Column: Internet is today’s First Amendment issueIf we learned that the government was planning to limit our First Amendment rights, we’d be outraged.
By: Al Franken, Minneapolis, The Republican Eagle
If we learned that the government was planning to limit our First Amendment rights, we’d be outraged. Well, our rights are under attack - not from the government but from corporations seeking to control the flow of information online.
I believe that net neutrality, preserving a free and open Internet, is the First Amendment issue of our time. Today, a blog can load as fast as the Wall Street Journal — and, if the blog is good, it can get more traffic than any media conglomerate.
A small Minnesota bookstore’s website loads just as fast as Amazon.com. That’s because right now Internet service providers don’t discriminate between different kinds of content online. So if you have something to say or a product to sell, there is currently no limit to how influential or successful you can be.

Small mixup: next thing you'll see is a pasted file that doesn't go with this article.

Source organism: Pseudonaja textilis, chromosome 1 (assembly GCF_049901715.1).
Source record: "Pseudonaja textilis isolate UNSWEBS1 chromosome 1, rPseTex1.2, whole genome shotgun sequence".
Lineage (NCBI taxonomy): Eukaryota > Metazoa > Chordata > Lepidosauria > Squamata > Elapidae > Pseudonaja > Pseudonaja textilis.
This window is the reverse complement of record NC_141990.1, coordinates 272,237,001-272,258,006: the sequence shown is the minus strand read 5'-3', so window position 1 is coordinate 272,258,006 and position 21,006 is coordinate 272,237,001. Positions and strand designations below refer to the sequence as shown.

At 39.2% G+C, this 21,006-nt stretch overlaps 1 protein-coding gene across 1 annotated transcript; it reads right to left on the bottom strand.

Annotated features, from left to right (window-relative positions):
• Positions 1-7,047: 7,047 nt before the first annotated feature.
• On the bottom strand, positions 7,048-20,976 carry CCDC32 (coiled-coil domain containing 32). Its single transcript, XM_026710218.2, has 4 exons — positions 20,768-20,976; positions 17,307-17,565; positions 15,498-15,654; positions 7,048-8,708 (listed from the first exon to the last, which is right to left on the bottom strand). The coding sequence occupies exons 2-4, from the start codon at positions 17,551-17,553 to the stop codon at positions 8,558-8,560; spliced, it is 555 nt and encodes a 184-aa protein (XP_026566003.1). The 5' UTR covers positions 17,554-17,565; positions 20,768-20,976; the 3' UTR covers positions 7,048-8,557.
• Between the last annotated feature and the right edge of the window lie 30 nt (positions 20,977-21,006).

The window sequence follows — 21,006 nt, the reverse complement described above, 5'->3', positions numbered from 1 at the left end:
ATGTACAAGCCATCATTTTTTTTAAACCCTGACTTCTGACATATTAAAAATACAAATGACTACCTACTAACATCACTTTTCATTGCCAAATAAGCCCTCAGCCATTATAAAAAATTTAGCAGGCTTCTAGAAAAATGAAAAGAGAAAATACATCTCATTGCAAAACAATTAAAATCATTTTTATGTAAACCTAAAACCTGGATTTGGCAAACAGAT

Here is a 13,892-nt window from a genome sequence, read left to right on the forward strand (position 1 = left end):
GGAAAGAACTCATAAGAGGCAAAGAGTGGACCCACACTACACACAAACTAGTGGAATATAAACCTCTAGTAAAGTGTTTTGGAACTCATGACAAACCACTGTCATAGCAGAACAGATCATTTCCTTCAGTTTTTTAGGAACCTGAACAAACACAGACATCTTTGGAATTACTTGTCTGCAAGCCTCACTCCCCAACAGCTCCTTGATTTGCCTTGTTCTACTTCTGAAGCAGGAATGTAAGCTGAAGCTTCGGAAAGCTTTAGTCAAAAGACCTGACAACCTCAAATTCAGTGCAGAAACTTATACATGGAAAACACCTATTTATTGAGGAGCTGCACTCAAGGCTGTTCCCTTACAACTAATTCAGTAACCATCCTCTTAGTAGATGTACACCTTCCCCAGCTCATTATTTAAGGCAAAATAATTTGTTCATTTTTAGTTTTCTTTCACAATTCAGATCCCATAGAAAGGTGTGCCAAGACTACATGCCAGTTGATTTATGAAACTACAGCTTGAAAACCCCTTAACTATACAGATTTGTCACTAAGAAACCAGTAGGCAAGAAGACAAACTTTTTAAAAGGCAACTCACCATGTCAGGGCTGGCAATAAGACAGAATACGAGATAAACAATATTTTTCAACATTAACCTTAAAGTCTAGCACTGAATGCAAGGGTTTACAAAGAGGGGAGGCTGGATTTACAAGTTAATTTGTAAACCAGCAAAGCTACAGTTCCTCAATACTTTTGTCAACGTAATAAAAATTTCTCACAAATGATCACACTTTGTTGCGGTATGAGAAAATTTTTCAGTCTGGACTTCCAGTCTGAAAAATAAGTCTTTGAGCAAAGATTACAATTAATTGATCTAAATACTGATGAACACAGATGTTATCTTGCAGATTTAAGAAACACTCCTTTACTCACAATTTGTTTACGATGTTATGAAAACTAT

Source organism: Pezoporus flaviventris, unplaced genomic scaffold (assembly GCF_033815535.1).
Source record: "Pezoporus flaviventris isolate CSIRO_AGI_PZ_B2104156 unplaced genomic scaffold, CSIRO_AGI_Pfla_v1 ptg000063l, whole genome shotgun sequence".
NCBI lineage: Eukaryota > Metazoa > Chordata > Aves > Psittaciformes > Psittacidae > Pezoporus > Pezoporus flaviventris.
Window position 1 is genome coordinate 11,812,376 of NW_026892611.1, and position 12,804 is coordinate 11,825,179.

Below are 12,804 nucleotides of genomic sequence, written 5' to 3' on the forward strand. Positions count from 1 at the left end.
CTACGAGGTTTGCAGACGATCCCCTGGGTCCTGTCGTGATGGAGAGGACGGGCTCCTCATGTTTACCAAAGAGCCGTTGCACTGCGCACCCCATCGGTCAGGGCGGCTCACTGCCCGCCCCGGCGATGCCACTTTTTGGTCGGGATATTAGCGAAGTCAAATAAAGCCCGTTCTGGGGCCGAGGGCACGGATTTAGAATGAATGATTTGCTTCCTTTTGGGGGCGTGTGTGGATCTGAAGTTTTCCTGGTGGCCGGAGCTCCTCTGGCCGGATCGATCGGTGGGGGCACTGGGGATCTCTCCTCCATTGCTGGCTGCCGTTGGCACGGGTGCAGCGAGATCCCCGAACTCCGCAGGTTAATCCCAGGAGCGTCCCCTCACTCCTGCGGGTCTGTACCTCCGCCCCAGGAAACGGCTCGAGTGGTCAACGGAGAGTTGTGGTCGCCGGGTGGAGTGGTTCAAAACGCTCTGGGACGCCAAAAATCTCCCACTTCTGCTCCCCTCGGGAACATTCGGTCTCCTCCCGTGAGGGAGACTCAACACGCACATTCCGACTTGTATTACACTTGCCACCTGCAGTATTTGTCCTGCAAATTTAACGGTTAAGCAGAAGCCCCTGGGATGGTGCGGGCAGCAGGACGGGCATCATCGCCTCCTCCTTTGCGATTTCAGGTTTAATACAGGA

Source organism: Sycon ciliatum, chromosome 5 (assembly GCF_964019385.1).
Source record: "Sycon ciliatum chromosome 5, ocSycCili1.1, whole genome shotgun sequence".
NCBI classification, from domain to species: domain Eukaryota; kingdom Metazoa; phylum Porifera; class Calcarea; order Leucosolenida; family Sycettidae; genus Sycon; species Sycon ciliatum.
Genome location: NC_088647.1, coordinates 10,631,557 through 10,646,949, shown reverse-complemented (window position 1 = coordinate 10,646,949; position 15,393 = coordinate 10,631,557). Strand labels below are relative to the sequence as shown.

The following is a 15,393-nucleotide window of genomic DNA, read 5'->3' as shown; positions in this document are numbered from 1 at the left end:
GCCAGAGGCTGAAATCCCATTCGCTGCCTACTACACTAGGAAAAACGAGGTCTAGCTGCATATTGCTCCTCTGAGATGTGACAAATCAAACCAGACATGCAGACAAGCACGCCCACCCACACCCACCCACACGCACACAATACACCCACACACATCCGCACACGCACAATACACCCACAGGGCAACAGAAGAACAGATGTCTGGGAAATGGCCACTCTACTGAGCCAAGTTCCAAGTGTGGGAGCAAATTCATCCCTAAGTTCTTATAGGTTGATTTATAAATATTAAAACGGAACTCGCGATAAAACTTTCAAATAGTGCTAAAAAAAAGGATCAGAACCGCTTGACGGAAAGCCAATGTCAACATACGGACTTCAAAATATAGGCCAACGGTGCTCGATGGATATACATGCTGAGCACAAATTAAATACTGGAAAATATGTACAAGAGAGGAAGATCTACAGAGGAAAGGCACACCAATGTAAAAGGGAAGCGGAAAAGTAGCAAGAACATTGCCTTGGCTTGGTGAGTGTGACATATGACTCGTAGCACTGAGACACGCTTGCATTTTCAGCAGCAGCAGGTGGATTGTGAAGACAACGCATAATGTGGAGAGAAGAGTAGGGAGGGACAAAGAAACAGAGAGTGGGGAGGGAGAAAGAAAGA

But the nation’s largest telephone, Internet, and media companies have a different plan for the Internet. Instead of a level playing field, these companies have made clear they plan to reserve express lanes for their own content and services — or those of big corporations that can afford to pay a higher price — and leave Minnesota’s consumers and small businesses in the slow lane.
The more media consolidation that happens, like the pending NBC/Comcast merger, the worse things will get. When the same company owns the programming and runs the pipes that bring us that programming, it further increases their control over what content consumers can get.
A corporation’s motive - it’s affirmative legal duty - is always going to be promoting its bottom line. But that’s exactly why we can’t let companies write the rules that they’re supposed to follow. Because if that happens those rules are only going to protect corporations, not the public interest.
Right now, the corporations currently are lobbying the Federal Communications Commission and Congress for special rules written in their favor.
FCC Commissioners Michael Copps and Mignon Clyburn came to Minneapolis recently for a meeting on “net neutrality,” and I and many other Minnesotans urged them to keep the Internet free and open.
But a lot more of us need to speak up if we hope to match those corporate lobbyists. Visit Franken.senate.gov to learn how you can help.
Al Franken, DFL-Minn., can be reached at (202) 224-5641, (651) 645-0323 or www.senate.gov/franken/contact/